By Betty Berry, Tuesday, Oct. 18, 2011

QUESTION: I’ve heard horrible stories about poor care and conditions encountered by patients in some hospitals. I’m wondering whether Medicare has any say in the standards hospitals must meet. Also, who reviews hospitals to determine whether standards are being met?

ANSWER: For a hospital to participate in the Medicare program, it must be accredited or certified. Beneficiaries would not use a hospital without one of these approvals.

Accreditation is a “seal of approval” that means a facility meets certain standards. The standards are set by private, nationally recognized groups that continually check on the quality of care.

Accreditation can be awarded by two organizations. The Joint Commission and the American Osteopathic Association check on the quality of care at health care facilities at least every three years, and most hospitals take part in this process.

When the commission reviews a facility, it looks at how well a hospital treats patients and the quality of staff and equipment. The resulting performance report includes one of six levels of accreditation awarded. The lowest is “not accredited,” and the highest is “accreditation with commendation.”

The report also includes the date the hospital was checked, a summary of key findings, results of any follow-up action, areas that need improvement and how that hospital compares with others.

You can call the Joint Commission at 630-792-5800 to check on a hospital’s level of accreditation or request the hospital’s current review report. The commission also has information at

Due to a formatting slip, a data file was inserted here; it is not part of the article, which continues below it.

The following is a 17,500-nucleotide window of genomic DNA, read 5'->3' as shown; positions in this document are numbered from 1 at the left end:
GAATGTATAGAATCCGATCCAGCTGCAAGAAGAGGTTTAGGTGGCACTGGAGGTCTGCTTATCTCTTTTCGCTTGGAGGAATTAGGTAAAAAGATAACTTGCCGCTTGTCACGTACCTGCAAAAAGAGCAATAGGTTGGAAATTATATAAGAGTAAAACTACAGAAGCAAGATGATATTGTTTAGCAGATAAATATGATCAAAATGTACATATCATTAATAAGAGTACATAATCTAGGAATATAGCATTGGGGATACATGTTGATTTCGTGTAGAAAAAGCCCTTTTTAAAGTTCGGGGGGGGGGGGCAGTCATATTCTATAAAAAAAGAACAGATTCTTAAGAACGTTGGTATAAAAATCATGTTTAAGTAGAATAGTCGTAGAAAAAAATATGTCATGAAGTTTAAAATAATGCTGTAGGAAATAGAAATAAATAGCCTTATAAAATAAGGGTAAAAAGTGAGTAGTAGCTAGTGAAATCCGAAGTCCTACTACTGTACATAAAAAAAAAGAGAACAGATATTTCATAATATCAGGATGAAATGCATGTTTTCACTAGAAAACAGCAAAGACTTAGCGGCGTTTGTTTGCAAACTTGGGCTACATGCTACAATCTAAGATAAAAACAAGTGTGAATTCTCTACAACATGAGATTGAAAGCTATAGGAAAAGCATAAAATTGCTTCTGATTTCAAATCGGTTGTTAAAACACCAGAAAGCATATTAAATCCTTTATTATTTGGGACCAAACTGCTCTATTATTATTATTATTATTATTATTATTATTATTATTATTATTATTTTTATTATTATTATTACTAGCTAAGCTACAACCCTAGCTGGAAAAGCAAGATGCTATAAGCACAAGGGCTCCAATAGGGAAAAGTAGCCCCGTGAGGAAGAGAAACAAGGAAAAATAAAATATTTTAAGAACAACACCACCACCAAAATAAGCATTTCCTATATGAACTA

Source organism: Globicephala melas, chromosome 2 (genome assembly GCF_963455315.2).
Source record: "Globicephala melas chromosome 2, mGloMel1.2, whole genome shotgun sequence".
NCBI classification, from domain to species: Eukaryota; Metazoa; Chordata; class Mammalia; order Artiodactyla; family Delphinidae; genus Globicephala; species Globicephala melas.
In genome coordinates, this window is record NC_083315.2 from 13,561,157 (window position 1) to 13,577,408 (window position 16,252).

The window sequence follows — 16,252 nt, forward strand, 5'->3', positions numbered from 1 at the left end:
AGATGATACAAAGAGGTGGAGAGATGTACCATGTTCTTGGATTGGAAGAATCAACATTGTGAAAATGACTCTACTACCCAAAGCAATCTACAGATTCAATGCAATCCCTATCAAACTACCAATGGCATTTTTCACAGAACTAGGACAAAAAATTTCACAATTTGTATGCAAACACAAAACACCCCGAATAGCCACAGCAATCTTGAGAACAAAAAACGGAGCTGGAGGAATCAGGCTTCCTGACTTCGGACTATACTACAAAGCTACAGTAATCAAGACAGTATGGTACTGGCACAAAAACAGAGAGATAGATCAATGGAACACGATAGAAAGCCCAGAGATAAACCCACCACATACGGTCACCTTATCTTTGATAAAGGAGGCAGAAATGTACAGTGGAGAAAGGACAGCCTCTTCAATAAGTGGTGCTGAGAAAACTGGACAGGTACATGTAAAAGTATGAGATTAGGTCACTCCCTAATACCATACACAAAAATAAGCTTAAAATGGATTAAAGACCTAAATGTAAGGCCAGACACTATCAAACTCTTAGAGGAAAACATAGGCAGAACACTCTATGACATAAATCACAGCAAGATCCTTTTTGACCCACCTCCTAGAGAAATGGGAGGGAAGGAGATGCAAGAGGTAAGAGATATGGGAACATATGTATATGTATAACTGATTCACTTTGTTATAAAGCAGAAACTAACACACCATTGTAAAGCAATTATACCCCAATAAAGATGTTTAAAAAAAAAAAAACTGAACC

The American Osteopathic Association also reviews hospitals’ patient care, staff and equipment quality and writes a performance report. There are several levels of accreditation — the lowest is “denial of accreditation,” and the highest is “accreditation with resurvey within three years.”

You can check on findings by calling 312-202-8258 or visiting

Certification means a hospital has passed a survey done by a state government agency. Although it is similar, it is not the same as accreditation.

In addition, some states provide report cards that can be used for comparing hospitals. These reports help potential patients choose where to receive their health care.


Oct. 26: “Medicare Part D Prescription Drug One-Stop Shop,” offering help with selecting and enrolling in a Part D Prescription Plan, Simi Valley Senior Center, 3900 Avenida Simi, Simi Valley. For details, call 477-7310.

Oct. 28: “Understanding Medicare and Changes for 2012” seminar, 1:30 to 3 p.m., Goebel Senior Adult Center, 1385 E. Janss Road, Thousand Oaks. For reservations, call 381-2744.

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